**/**** Image B+ Sound A Extras A
starring William Shatner, Leonard Nimoy, DeForest Kelley, James Doohan
screenplay by Nicholas Meyer & Denny Martin Flinn
directed by Nicholas Meyer
by Bill Chambers On the eve of a Klingon truce with the Federation, Spock (Leonard Nimoy), to Kirk's (William Shatner) dismay, has come out in support of said peace treaty, whose prevention would directly result in the extinction of the Klingon race. ("Let them die," Kirk, still mourning the loss of his son to the power-mad Klingons of Star Trek III: The Search for Spock, barks at his Vulcan cohort.) Recruited to host an ice-breaking pre-conference dinner for Chancellor Gorkon (David Warner) and his Klingon crew aboard Enterprise-B, Kirk proves a shabby host, loading up on Romulan ale (illegal, don'tcha know) in some attempt to conceal, excuse, or liberate his prejudice. Later that evening, as Gorkon's vessel Kronos One is fired on by photon torpedoes sourced back to the Enterprise, two figures cloaked in Federation gear assassinate the chancellor; evil General Chang (Christopher Plummer, tarted up to resemble Fu Manchu*) wastes no time in pinning the coup on Kirk and Bones (DeForest Kelley), who are promptly exiled to the gulag of icy Rura Penthe.
With half the dialogue--including the closing line of the picture--composed of literary quotations (a conceit that goes from flattering better-read viewers to padding exchanges) and many of the characters conceived (or reconceived, as it were) as testaments to director/co-writer Nicholas Meyer's scholastic fetishes, The Undiscovered Country is pickled in pedantry. Meyer, who was unfamiliar with the franchise before helming the pearl to its oyster Star Trek II: The Wrath of Khan, made a crossover success out of The Wrath of Khan in part by soft-pedalling the science, so it's ironic that he would steer the series towards something equally arcane--what's the difference, when all's said and done, between "the undiscovered country" and "deuterium purge vents"? Star Trek VI: The Undiscovered Country's best sequence unfolds on Rura Penthe, with Kirk bedding his first femme fatale since the TV show, a yellow-orbed shape-shifter (Iman, wife of David Bowie) in the tradition of the green lady etched on the collective consciousness by the original series. It's almost a classic episode unto itself, but the nostalgic kick is fleeting--although "Scooby-Doo" fans may get a similar charge out of the climactic woulda-gotten-away-with-it-too-if-it-weren't-for-you-geezers unmasking.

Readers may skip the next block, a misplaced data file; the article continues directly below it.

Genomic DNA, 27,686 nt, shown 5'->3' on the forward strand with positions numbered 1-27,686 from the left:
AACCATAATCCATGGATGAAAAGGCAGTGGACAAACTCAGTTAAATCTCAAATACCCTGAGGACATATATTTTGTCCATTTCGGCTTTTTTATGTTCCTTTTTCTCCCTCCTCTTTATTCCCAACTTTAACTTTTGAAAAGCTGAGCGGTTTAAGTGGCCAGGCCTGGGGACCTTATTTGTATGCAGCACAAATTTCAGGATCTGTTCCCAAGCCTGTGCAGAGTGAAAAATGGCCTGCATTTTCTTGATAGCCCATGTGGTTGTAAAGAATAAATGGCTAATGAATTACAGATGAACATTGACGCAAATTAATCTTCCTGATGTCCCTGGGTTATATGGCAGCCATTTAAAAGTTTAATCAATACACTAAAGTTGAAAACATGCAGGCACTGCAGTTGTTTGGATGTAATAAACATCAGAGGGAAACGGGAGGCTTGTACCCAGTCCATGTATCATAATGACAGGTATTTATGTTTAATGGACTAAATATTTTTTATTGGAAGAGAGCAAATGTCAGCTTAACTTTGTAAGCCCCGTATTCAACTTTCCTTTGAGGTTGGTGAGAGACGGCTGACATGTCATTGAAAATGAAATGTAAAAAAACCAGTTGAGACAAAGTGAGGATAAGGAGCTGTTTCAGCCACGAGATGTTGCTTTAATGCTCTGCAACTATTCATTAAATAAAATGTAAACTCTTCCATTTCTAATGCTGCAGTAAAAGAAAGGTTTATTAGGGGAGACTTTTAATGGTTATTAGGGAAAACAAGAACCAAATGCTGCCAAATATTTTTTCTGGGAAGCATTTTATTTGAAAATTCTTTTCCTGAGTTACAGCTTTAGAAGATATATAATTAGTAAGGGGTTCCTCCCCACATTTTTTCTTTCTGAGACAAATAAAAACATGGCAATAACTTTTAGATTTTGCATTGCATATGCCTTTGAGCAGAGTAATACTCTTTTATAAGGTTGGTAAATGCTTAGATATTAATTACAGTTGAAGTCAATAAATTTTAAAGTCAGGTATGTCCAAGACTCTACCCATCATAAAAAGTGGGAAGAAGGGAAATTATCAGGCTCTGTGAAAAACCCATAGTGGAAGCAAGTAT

Although Shatner, Nimoy, and Kelley are, as always, a holy trinity, The Undiscovered Country is more like Meyer's first Sherlock Holmes picture since The Seven-Per-Cent Solution (which he scripted) than like his first Trek picture since Star Trek IV: The Voyage Home (ditto), and for most, this will qualify it as an antidote to the preposterous Star Trek V: The Final Frontier. (As Kirk plots a jailbreak, Spock and Vulcan Lt. Valeris (Kim Cattrall, pioneering a surprising number of her "Sex and the City" smirks given the character's deadpan directive), determined to prove their captain's innocence, do much antiquated detective work to eke out the owner of a telltale pair of gravity boots.) However objectively it improves upon its immediate predecessor, The Undiscovered Country is a heavy-handed yet curiously weightless swan song that, instead of sending old-school Trek out on a high note, ultimately completes the tipping of the cash cow that began with The Final Frontier. "Don't let it end this way, Captain," Gorkon pleads on his deathbed. Too bad nobody listened.
Paramount's Special Collector's Edition (SCE) reissue offers Star Trek VI: The Undiscovered Country in a 1.97:1 anamorphic widescreen transfer. The film's definitive dimensions have long been a subject of debate among enthusiasts, since it was projected in some theatrical venues at 2.35:1 and in others at 1.85:1. (This presentation more or less represents the "full-gate" image of the Super35 negative, Meyer's apparent preferred aspect ratio.) I never saw the previous DVD release of The Undiscovered Country, but I do remember the irksome LaserDisc, with its thin letterbox band at the top and its gargantuan black bar at the bottom, always as though you were looking up at rather than directly at the film.
The aperture is properly centered on the SCE, and the picture quality is a little less noisy and a lot more gleaming, if simultaneously a bit underexposed and oversaturated. The Dolby 5.1 track meanwhile betrays the fact that this was one of the earliest motion pictures mixed digitally: the explosion of Praxis rattles the room within seconds of the directed-by credit, while Cliff Eidelman's "The Planets"-influenced score and the whipping winds of Rura Penthe open up the discrete soundstage to a significant degree. As for the rest of Disc 1, one of Michael and Denise Okuda's lesser trivia streams coincides with a film-length commentary featuring Meyer and co-screenwriter Denny Martin Flinn that's rendered superfluous by the second platter's exhaustive supplementary material, save for Meyer's candid admission of failure with regards to the picture's denouement and Flinn's observation that everything a Trek scribe writes becomes canonical.